So what we do is we analyze every cherry and what makes this possible is the technology, it’s the infrastructure that we’re talking about. From machine vision for autonomous cars, we’re able to actually analyze every single cherry, about 10,000 objects per minute, 166 objects per second, make an inference in under 10 milliseconds and have time to sort it in real time. The fascinating part about this technology is that all of this type of capability on our machines costs less than five hundred dollars.

So there’s no real limitation. We spend more on the aluminum and the other products we’re shipping that we do on the technology that allows this to happen.

So we analyze the 360-degree view of the cherry and then we assign it a score right? We actually assign it a cupping score, which I know is really controversial. So every cherry gets a cupping score as it comes through our machine.

I get calls all the time usually from like a landline, at Blockbuster, people saying “I’m going to tax the over there and this is not going to work.”

But we do see correlations. This correlation is really important.  So the machine analyzes, like I said, and every cherry gets determined. Then we’re able to sort as it comes through in real time.

So there’s been some great inventions.  Where does the blockchain fit into this whole sequence of things? These are obviously things that are important. There’s been cultural ones, which I would put coffee in. Some that are more important than others, depending on your situation.

There’s the light bulb obviously. There’s things that are intangible and not really relatable to most. And then what we all love which is part of the reason I got into this industry. The first place is that there is an invention here, but where is blockchain fit in?

So blockchain I would say has many pillars. The first is this idea of just a general ledger. Where you can exchange information, you lock those transactions in from step to step to step. The second would be applying that type of technology to cryptocurrencies. The third would be what IBM is touting, which is not so much cryptocurrency, but it’s the ability to track data as it goes through.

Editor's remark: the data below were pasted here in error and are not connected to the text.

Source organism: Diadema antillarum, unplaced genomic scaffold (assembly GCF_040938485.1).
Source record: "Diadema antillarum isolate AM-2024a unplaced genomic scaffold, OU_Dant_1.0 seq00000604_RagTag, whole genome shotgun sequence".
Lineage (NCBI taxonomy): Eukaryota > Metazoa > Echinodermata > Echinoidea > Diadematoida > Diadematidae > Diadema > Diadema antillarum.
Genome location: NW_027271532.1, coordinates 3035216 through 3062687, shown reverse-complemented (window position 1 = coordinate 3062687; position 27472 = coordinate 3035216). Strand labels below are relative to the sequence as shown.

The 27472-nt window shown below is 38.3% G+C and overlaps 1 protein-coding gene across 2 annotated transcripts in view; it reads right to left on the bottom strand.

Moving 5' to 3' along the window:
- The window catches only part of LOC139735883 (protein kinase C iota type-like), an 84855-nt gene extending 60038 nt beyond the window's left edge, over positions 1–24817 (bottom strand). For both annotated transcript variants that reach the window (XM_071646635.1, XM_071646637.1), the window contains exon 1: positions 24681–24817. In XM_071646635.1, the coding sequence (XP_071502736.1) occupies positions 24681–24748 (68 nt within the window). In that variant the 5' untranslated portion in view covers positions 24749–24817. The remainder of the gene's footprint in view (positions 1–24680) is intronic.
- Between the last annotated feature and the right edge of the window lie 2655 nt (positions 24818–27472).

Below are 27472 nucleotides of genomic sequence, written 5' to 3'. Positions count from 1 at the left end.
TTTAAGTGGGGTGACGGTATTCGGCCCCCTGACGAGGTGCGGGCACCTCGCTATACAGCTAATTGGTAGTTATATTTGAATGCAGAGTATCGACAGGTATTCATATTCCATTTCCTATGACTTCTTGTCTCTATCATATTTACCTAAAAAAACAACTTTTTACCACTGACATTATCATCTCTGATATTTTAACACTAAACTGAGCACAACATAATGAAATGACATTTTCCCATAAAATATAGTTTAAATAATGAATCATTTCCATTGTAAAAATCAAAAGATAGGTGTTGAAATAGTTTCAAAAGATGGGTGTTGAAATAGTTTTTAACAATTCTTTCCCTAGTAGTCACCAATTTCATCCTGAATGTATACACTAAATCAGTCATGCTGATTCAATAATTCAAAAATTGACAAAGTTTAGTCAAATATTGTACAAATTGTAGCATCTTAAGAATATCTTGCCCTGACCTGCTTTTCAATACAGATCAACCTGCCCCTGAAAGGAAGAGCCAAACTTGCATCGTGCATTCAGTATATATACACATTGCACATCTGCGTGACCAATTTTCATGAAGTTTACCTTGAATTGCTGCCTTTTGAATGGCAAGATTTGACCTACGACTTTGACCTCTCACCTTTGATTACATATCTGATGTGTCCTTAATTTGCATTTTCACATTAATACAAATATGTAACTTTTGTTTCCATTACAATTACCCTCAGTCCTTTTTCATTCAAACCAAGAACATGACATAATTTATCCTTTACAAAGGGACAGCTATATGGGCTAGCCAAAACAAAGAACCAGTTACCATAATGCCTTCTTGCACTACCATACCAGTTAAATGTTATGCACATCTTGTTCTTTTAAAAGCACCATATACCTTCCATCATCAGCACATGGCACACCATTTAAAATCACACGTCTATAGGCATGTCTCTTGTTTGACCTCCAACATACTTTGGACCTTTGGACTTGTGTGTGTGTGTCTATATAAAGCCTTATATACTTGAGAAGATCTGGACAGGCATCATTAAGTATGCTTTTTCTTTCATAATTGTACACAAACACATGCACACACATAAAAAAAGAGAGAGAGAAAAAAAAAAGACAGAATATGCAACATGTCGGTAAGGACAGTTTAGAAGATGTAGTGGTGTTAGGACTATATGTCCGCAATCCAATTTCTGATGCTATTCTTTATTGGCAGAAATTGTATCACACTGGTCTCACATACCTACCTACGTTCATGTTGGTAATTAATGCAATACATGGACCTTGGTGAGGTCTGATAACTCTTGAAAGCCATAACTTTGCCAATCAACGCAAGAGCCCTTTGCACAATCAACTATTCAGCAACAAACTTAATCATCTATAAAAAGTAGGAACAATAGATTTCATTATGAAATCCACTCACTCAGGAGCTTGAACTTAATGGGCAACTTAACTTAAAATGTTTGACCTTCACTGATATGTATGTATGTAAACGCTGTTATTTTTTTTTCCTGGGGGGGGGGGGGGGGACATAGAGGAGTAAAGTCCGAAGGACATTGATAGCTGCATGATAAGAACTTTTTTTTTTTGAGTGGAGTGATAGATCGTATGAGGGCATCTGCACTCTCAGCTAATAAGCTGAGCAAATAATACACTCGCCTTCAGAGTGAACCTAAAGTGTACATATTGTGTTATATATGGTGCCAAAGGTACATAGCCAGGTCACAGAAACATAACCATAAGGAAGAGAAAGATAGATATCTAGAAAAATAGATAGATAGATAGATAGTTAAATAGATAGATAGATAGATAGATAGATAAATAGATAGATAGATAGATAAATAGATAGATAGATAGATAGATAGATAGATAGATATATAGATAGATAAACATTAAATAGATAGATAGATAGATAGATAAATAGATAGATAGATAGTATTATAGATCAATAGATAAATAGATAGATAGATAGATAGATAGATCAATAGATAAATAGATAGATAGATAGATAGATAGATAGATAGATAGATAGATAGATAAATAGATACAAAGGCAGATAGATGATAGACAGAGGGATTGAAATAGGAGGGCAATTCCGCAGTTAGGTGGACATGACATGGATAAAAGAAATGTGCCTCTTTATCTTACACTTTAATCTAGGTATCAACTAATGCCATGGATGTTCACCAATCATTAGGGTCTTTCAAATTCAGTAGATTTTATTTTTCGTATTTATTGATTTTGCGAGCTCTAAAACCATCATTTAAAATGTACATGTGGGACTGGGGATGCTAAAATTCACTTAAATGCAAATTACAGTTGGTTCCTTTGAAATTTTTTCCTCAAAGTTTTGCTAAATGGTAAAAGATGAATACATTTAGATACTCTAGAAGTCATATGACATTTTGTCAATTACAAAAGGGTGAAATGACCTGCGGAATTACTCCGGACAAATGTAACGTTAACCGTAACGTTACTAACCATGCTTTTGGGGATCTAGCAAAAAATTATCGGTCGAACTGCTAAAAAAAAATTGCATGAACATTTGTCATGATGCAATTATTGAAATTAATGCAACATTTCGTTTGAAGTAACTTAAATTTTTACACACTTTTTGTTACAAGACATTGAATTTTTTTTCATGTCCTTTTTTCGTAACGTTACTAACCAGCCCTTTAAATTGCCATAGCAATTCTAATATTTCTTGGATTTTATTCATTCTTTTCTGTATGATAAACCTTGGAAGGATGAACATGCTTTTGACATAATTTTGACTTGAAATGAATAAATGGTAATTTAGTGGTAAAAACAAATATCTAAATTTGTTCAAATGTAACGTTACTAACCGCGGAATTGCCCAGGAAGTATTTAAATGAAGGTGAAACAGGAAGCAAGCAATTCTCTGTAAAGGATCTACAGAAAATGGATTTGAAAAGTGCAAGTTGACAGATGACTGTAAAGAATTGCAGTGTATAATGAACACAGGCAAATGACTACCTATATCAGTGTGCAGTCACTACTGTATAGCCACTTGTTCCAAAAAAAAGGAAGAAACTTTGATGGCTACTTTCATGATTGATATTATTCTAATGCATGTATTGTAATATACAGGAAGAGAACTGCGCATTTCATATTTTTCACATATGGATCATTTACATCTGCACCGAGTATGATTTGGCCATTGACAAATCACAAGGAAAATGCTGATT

So a bunch of data gets collected and then it gets hashed and put into the blockchain so that, at the end of that sequence, we have that immutable record of the transactions going back.

And then there’s this commodity –  which is what we’re doing – which is the ability that instantaneously as we assign those scores, we give it a value. We actually turn it into a cryptocurrency that has an exchangeable value in the real world.

And the future of this I think is integrating this with IOT devices, integrating it with banking and other Industries.

So here’s a quick example. Farmer brings in 28 kilograms of cherry. It has a date, it has a transaction, it has all this data that we want to use to tell the story or you want to use to be able to prove to our customer that we sourced it ethically and sustainably.

We take that information and we put it through what’s called a “hash function” which reduces it into a very crypto level set of data that we can put into the blockchain.

The second piece would be the actual quality of the data. So, in this case, we have 11 kilograms of 82’s, and 17.5kg to keep it simple, a varietal, and we put that into the blockchain as well. We verify that and then we place that into the block. That’s just the first step, right?

It could go through all these other steps before it gets to either the green export or it gets to the consumer themselves. The other part of this is that we can put markers on there. We can have DNA markers that are inherent to that location. And then we could also have that verification at the roaster level to say that product did come from that location at that time.

16:45 Detailed examples of ways these technologies will benefit coffee producers financially

So, back to the naked analogy, it takes courage to look at yourself, right? And I encouraged everyone in this industry and across all these industries that we’re trying to serve, to really look at that.